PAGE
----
All these fractures-- which are moving, dynamic and dangerous-- are the unfortunate results of that "bulldozer" logic that, not without tension, sought to move forward at any cost, without hearing or listening to the deep grievances of the sister churches preventing them from being at the conciliar discussions and, for Antioch, at the eucharistic table, a necessary condition for any conciliar discussion, unless for those churches present on Crete eucharistic communion is only a minor detail that does not invalidate the discussions at the summit! It is this logic that sought to go forward without the other brothers that is in question, and is, of course, unfortunate, since obviously the council itself is not the goal, but conciliarity, which today is under attack. Is it true that they "have eyes and do not see, ears and do not hear," in the words of the Prophet Jeremiah?

So how do we get past the ecclesiastical impasse of Crete 2016? My Antiochian charism, which has and will always remain a charism of "gathering together", which goes beyond one or another's analyses and positions, tells me to say that ecclesiastical intelligence means today that those churches that were not on Crete should not question the "legitimacy" of the meeting of ten autocephalous Orthodox churches that met on Crete, but rather to recognize that legitimacy and to treat it in an irenic manner. Likewise, in my opinion, the same considerations of Orthodox unity and ecclesiastical intelligence require the Orthodox churches that met on Crete not to insist on canonically characterizing Crete as a "council," as it no longer is one. This would be because at least one of the autocephalous Orthodox churches, that of Antioch, did not sign the decisions of Chambésy  2016, including the rules for the council, which could only be convoked, according to the very terms of these rules, "with the agreement of all the primates of the autocephalous Orthodox churches." The equation is simple: validity of the council? No. Legitimacy of the summit meeting of the ten churches? Yes! Here there is food for thought for peacemakers on both sides!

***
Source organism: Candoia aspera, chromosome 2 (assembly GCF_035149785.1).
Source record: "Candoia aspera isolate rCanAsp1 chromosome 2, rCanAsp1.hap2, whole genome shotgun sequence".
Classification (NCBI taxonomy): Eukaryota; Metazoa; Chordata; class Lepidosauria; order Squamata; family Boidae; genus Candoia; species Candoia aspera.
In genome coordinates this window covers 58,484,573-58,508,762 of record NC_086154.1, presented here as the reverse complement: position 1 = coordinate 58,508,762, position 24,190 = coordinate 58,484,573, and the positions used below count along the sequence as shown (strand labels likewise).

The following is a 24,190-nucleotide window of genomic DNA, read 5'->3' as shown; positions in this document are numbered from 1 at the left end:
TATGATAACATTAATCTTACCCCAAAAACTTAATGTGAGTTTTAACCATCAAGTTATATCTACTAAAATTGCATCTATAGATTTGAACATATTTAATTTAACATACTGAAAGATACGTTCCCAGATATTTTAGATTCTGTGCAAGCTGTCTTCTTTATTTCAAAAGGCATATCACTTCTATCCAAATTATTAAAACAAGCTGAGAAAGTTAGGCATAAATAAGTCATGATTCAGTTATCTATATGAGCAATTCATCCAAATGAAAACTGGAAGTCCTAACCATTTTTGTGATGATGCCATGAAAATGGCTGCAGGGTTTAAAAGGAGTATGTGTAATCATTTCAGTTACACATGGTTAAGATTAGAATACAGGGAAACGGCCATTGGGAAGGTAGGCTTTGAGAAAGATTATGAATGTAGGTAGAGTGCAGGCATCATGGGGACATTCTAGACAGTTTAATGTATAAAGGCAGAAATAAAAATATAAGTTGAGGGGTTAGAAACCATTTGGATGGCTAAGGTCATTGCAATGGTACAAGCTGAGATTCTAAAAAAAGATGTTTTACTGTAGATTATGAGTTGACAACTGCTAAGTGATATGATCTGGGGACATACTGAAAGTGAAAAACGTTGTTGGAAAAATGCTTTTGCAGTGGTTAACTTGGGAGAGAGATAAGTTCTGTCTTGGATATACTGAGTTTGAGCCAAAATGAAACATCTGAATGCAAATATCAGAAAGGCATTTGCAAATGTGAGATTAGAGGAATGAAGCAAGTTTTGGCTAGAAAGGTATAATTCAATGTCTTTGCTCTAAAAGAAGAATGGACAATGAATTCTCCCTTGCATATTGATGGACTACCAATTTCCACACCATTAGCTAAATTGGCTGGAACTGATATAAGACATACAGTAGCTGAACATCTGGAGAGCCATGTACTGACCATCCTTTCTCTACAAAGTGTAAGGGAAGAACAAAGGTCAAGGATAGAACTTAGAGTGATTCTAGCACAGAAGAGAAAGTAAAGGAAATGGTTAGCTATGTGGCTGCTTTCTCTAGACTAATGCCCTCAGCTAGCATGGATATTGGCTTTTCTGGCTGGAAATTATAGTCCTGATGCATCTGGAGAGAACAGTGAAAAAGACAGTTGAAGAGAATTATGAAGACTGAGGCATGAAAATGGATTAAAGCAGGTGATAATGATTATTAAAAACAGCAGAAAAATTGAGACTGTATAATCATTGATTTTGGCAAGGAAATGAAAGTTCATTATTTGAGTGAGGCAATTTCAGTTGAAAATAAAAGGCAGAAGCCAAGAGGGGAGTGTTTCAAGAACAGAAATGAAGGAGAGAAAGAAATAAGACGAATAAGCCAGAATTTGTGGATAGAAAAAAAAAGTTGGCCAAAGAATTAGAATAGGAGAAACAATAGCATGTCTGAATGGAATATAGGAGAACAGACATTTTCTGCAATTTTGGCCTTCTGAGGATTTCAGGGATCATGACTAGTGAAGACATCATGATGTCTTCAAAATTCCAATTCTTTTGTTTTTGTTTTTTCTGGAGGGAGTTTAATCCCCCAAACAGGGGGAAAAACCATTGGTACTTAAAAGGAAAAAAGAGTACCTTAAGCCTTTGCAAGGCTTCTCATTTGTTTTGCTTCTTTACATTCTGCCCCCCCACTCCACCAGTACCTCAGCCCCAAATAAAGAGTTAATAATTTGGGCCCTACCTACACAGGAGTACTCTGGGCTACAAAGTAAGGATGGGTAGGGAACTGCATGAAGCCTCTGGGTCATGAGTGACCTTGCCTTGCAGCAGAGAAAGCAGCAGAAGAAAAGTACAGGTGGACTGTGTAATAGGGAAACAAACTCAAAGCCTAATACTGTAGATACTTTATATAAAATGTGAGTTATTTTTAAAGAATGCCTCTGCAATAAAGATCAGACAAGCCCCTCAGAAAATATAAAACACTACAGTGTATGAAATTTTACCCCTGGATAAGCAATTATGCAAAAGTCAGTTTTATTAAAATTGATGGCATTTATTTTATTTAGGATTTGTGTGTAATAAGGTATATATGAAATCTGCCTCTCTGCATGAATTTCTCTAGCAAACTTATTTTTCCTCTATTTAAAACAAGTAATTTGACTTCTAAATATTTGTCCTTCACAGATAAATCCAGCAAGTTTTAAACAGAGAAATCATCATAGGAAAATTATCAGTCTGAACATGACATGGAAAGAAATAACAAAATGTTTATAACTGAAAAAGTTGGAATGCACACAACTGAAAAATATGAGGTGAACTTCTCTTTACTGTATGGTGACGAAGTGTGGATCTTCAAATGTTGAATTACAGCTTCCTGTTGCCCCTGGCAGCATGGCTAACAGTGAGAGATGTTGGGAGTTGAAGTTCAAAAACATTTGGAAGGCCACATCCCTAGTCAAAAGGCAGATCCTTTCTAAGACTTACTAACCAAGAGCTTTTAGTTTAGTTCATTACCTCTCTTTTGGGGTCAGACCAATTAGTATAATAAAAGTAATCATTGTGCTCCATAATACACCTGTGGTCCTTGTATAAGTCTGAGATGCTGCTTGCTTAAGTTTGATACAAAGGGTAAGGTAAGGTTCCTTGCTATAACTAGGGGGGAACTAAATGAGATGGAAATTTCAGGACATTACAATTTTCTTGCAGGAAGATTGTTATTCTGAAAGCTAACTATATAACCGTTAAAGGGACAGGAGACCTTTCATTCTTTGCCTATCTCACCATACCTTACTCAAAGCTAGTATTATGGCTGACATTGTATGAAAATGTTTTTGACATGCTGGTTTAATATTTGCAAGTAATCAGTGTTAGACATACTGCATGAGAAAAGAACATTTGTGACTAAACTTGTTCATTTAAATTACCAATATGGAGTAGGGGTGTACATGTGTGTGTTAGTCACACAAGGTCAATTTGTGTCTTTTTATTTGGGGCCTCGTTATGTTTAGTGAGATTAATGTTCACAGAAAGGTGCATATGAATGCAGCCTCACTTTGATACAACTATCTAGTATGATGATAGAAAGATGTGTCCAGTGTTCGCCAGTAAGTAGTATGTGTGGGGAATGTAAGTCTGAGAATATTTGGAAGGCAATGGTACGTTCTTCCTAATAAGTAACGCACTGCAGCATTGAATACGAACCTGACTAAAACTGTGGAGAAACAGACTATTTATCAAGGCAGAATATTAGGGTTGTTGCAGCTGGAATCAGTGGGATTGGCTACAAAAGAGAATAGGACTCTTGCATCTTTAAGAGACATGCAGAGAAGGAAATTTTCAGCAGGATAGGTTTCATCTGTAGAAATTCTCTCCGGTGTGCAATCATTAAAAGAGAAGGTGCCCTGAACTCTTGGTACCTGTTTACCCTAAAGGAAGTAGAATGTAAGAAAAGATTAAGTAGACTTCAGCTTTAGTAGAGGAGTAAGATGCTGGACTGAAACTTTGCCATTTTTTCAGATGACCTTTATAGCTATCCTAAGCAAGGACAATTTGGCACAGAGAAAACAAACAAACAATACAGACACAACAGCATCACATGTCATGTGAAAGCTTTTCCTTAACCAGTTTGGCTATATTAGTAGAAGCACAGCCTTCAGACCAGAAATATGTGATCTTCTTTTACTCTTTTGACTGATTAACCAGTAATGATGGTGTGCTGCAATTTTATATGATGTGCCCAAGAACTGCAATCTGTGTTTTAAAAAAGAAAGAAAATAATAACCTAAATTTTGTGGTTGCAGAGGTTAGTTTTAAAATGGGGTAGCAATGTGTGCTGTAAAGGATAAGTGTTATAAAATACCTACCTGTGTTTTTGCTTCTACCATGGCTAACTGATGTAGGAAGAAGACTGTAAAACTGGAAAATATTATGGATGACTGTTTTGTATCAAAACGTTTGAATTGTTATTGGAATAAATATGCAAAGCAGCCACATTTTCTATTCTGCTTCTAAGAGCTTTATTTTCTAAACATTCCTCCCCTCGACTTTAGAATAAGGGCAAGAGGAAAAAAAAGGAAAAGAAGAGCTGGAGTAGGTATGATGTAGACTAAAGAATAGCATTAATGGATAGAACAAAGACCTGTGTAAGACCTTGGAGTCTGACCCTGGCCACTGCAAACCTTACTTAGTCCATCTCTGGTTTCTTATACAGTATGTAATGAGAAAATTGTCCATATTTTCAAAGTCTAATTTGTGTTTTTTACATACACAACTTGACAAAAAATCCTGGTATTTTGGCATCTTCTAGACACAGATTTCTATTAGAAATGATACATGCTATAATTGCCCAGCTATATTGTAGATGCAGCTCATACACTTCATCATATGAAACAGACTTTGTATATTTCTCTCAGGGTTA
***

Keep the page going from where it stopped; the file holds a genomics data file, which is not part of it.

Crete 2016: a deep fracture that affects Orthodox unity. But nothing is irreversible. There is still time to get past the impasse and reduce this fracture. In order to do this, it is necessary to escape the triumphalism of one side over another, so that the total fullness of Orthodoxy can win... We must not forget that Patriarch Athenagoras I of Constantinople went to Antioch first, at the beginning of his tour of the local churches in November 1959 to defend the idea of the pan-Orthodox Council. He began his journey in Aleppo, then in the patriarchal cathedral of Antioch in Damascus he addressed that apostolic church and its patriarch, Theodosius of Antioch, saying, "Our Apostolic and Ecumenical See, on the basis of the historical relations that unite it to the See of Antioch, attaches the greatest importance to their common effort to resolve the problems that concern the Orthodox Church and the Christian world in general." (1) We must also not forget that this same Athenagoras repeatedly said, "Acting without Russia, that is schism" and never stopped repeating, "the Greeks, as I have told you, often criticize my love for the Russian people. I love Holy Russia, that Russia which today is secret, but will one day resume her spiritual mission on the stage of history. I love her for her saints, for her theologically deepening Orthodoxy, but especially for her martyrs... This is why we must have the Russian Church with us." (2) So, should we revisit Athenagoras in order to get past the impasse of Crete 2016? If not, a power struggle will begin and everyone will lose-- even the side that thinks it has triumphed!

*In this program, Carol Saba is only speaking in a personal capacity.
(1) Olivier Clément, Dialogues avec le Patriarche ATHENAGORAS. (Paris: Fayard, 1969), p. 542
(2) Ibid. p. 541